Let , then
Now use the substitutions , , and . You'll find that some really good simplification happens.
I also have limits - zero and Pi.
I seem to have obtained an expression for the integral but substituting Pi makes it troublesome.
so, (apologies for the lack of LaTeX)
let u = tan(x/2)
u = sin(x/2) / cos(x/2)
u cos(x/2) = sin(x/2)
u^2 cos^2(x/2) = sin^2(x/2)
u^2 cos^2(x/2) = (1 - cos^2(x/2)
cos^2(x/2)(1 + u^2) = 1
cos^2(x/2) = 1/ (1 + u^2)
sin^2(x/2) = 1 - 1 /(1 + u^2) = u^2/(1 + u^2)
cos x = cos^2(x/2) - sin^2(x/2)
= 1 / (1 + u^2) - u^2/(1 + u^2) = (1 - u^2)/(1 + u^2)
cos x = (1 - u^2)/(1 + u^2)
when u = tan(x/2)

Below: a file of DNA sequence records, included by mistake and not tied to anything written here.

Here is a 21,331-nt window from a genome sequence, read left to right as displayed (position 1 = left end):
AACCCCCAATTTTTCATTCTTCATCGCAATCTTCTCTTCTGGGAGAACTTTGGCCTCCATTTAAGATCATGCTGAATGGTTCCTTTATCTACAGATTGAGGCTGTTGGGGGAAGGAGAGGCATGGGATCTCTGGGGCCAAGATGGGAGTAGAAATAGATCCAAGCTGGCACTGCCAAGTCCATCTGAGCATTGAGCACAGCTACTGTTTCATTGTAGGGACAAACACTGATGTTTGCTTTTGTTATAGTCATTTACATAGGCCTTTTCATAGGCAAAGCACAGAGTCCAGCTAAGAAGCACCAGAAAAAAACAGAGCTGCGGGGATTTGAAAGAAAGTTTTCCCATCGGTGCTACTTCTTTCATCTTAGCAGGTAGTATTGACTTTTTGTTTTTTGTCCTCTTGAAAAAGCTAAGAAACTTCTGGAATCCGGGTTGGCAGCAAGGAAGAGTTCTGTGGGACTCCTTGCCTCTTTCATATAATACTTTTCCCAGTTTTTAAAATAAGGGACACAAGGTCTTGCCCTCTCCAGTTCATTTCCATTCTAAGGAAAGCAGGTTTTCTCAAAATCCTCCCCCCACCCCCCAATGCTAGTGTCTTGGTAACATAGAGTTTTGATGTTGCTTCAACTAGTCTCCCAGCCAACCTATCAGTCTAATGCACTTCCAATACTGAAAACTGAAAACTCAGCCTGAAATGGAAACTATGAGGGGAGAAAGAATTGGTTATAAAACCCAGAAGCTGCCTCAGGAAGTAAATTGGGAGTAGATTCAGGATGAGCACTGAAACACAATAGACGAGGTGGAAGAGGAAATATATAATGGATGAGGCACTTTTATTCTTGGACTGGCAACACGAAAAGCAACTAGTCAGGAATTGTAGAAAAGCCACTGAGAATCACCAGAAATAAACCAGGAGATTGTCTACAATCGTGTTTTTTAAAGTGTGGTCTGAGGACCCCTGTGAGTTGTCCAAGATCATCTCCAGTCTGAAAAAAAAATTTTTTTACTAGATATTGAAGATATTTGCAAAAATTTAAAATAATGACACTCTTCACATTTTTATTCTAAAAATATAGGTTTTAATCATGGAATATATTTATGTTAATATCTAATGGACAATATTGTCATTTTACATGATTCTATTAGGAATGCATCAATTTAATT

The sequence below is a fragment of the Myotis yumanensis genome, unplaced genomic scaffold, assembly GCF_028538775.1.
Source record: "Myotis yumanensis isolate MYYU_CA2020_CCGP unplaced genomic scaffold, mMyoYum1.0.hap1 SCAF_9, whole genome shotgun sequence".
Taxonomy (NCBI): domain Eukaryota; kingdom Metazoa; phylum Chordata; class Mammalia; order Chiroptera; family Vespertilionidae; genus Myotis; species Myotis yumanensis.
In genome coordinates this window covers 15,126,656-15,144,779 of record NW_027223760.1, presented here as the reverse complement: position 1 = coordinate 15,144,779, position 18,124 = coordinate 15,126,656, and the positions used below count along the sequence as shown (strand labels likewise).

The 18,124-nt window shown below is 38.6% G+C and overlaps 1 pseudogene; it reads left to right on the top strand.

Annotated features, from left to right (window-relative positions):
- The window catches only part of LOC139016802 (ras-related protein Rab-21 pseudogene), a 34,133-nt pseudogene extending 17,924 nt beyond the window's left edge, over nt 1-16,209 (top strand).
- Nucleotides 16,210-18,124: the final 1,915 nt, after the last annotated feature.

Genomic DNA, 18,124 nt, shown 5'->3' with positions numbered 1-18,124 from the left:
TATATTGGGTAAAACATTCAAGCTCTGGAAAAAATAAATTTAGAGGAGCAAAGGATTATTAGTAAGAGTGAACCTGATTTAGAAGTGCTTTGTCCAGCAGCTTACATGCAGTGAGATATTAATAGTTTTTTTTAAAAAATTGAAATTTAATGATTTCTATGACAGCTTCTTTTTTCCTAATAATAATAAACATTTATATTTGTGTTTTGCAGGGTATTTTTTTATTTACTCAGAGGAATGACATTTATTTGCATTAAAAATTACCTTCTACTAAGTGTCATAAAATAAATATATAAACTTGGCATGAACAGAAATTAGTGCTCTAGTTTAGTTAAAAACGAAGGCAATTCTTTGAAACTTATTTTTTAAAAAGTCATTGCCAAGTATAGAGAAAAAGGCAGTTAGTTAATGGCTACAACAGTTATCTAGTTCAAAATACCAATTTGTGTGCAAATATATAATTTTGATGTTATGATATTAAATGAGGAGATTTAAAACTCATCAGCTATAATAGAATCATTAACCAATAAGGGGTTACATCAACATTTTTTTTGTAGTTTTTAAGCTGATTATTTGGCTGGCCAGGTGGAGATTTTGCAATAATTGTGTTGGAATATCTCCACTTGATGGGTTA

x/2 = arctan(u)
dx = 2du / (1 + u^2)
substituting these into integral
∫ dx /(5 + 4 cos x)
= ∫ 2du /(1 + u^2)(5 + 4(1 - u^2)/(1 + u^2)
= ∫ 2du/ (5 + 5u^2 + 4 - 4u^2)
= ∫ 2du/ (9 + u^2)
= 2/9 ∫du/ [1 + (u/3)^2)]
= (2/3) ∫(du/3)/ [1 + (u/3)^2)]
= (2/3) arctan(u/3) + C
substitute u/3 = (1/3)tan(x/2)
= (2/3) arctan[1/3tan(x/2) ] + C
but putting Pi into tan(x/2) makes the expression undefined! where did i go wrong?
It's too hard to read. Check out this link: Learn Latex so we don't go crazy looking at that stuff.
So your integrand Looks like this: